He goes on to say that predictive analytics are specific to particular domains, need strong data beyond email addresses in reference to customer companies, will provide more value to business leaders—sales, marketing, operations—than data scientists and must have wide availability.
“Predictive analytics will not become a general-purpose solution—a solution seeking problems—but rather a set of multiple solutions geared (to) and answering specific problems,” Segalov says. “We will see it more and more in every aspect of what we do, from marketing and selling to manufacturing, education and healthcare.”
Customer experience, cloud software and legacy vendors
An emerging category where predictive analytics finds a foothold comes by way of customer experience (CX) software. With the availability of customer big data, predictive analytics has become an important component of many cloud applications, including CX management software, according to Mark Magee, vice president, product management, MaritzCX, provider of customer experience software and services.
Traditional tech powerhouses have also seen this trend. But not without raising suspicions of their motives from native SaaS, pure-play predictive providers.
“We are seeing legacy vendors (e.g., SAP and Oracle) attempt to cloud wash their products or force-fit them (e.g., SAS for IoT) into existing application environments,” says Simon Arkell, CEO, Predixion Software, a predictive analytics platform vendor. “This is not the first time we have seen this approach, and it creates solutions that are very complex and expensive.”
Magee has also witnessed this trend. “Google is backing startup Automatic Statistician, and IBM backed the Watson project that promises a computer that can read natural language and generate a hypothesis. At MaritzCX, we created Spotlight data mining for simple, automatic analysis of customer experience data.”
For CX data analysts, that means not manually linking data and exporting it to an external tool for statistical processing to create visualizations for decision makers, according to Magee.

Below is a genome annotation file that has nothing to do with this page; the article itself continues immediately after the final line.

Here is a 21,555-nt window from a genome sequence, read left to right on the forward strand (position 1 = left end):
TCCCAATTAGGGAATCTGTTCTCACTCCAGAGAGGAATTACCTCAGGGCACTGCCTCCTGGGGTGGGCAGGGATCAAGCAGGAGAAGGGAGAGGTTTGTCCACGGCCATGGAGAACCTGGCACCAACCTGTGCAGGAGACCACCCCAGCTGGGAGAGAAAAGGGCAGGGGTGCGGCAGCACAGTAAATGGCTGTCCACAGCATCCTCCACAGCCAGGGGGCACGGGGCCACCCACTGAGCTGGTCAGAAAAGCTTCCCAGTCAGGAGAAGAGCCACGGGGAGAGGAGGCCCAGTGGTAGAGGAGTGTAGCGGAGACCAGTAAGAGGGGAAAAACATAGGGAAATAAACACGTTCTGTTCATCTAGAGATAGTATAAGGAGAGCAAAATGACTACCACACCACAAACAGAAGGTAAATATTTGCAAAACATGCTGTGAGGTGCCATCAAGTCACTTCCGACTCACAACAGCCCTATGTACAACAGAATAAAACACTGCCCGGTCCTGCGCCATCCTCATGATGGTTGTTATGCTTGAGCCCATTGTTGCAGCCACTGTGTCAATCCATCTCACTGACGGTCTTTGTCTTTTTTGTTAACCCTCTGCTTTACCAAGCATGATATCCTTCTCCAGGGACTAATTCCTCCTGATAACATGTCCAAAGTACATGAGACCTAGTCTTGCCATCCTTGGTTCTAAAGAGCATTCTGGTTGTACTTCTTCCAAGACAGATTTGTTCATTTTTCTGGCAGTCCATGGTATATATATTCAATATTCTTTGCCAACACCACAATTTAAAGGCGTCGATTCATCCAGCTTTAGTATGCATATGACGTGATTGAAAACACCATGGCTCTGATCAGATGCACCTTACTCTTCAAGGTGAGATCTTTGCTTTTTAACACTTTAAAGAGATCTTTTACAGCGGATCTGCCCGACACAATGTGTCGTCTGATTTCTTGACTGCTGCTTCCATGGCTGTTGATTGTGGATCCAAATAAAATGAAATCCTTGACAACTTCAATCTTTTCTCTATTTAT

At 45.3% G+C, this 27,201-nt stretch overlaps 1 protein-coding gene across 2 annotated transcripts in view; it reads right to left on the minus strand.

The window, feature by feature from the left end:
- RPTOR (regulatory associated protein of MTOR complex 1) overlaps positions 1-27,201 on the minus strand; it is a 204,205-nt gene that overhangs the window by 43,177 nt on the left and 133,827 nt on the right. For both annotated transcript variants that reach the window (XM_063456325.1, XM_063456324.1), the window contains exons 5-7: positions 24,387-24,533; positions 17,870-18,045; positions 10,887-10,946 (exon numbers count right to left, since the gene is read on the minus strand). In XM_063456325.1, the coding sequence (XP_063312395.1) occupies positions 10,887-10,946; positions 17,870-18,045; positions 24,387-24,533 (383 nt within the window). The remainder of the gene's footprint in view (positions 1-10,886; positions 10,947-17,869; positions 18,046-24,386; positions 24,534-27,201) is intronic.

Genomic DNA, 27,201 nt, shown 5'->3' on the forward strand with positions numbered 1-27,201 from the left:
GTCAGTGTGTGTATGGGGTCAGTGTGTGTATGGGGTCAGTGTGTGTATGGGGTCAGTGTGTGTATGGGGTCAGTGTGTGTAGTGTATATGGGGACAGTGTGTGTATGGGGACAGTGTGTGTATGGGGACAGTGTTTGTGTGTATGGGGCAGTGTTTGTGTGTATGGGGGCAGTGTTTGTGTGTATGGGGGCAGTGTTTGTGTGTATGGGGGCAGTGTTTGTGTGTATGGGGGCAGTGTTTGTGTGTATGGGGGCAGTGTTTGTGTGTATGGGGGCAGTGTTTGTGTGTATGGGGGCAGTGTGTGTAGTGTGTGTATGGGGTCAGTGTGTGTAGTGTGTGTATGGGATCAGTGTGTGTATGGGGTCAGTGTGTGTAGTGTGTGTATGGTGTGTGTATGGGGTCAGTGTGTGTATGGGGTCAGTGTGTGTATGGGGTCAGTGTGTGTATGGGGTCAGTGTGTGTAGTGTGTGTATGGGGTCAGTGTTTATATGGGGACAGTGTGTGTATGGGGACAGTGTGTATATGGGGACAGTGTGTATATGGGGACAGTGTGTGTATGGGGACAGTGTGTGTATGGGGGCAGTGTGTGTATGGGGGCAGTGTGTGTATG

Visualizing the future of predictive analytics
Speaking of visualization of predictive analytics, that’s where the future lies, according to visionaries in the space. They will be leveraged by big data fans and lean data advocates alike, some say.
Predictive analytic tools and features will be a basic component of software releases, with key automated algorithms and visual reporting as standard features, says Pamela Veraart, senior vice president/group head, analytic practice, C2G Consulting. “Added-value features, driven by the depth of big data available, will factor into the type of predictions, insights and reports available.”
But the deluge of visual data could be overwhelming. Which in turn might cause the dreaded paralysis by analysis. To avoid this, solutions that can condense multiple visual predictive indicators into an at-a-glance, single-source-of-truth view could become killer apps.
For example, while access to data remains a top need, according to Bluewolf’s recent The State of Salesforce Report, the breadth of data visualization capabilities can easily eclipse a seller’s ability to consume.
“Applied appropriately, predictive analytics can consolidate many dashboards into a singular concept; i.e., you have an ‘at risk’ customer,” says Adam Bataran, senior director of analytics for Bluewolf, a global consulting agency. “Dashboards are not necessarily a prerequisite for making a data-driven decision. Predictive will bypass dashboards and integrate directly to workflow.”
Read our earlier post this week on the rise of predictive analytics
Main photo via Flickr (Creative Commons)